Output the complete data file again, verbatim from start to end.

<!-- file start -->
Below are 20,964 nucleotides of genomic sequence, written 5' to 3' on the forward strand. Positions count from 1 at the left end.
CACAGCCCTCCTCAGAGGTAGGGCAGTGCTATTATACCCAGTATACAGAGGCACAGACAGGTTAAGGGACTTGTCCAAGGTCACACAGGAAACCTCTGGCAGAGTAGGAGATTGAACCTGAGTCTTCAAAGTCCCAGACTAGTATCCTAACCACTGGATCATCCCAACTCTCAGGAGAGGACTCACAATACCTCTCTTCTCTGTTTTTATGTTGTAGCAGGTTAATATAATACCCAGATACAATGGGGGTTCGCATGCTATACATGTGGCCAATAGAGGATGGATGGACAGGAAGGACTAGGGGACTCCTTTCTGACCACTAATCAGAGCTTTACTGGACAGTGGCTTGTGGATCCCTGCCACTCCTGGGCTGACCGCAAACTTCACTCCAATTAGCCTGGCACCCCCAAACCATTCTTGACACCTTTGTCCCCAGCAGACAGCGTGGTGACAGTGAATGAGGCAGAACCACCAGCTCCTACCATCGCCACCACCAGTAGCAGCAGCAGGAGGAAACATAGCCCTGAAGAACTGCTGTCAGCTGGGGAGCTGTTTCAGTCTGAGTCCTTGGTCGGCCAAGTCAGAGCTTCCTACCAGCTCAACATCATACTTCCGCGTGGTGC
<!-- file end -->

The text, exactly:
Below are 20,964 nucleotides of genomic sequence, written 5' to 3' on the forward strand. Positions count from 1 at the left end.
CACAGCCCTCCTCAGAGGTAGGGCAGTGCTATTATACCCAGTATACAGAGGCACAGACAGGTTAAGGGACTTGTCCAAGGTCACACAGGAAACCTCTGGCAGAGTAGGAGATTGAACCTGAGTCTTCAAAGTCCCAGACTAGTATCCTAACCACTGGATCATCCCAACTCTCAGGAGAGGACTCACAATACCTCTCTTCTCTGTTTTTATGTTGTAGCAGGTTAATATAATACCCAGATACAATGGGGGTTCGCATGCTATACATGTGGCCAATAGAGGATGGATGGACAGGAAGGACTAGGGGACTCCTTTCTGACCACTAATCAGAGCTTTACTGGACAGTGGCTTGTGGATCCCTGCCACTCCTGGGCTGACCGCAAACTTCACTCCAATTAGCCTGGCACCCCCAAACCATTCTTGACACCTTTGTCCCCAGCAGACAGCGTGGTGACAGTGAATGAGGCAGAACCACCAGCTCCTACCATCGCCACCACCAGTAGCAGCAGCAGGAGGAAACATAGCCCTGAAGAACTGCTGTCAGCTGGGGAGCTGTTTCAGTCTGAGTCCTTGGTCGGCCAAGTCAGAGCTTCCTACCAGCTCAACATCATACTTCCGCGTGGTGC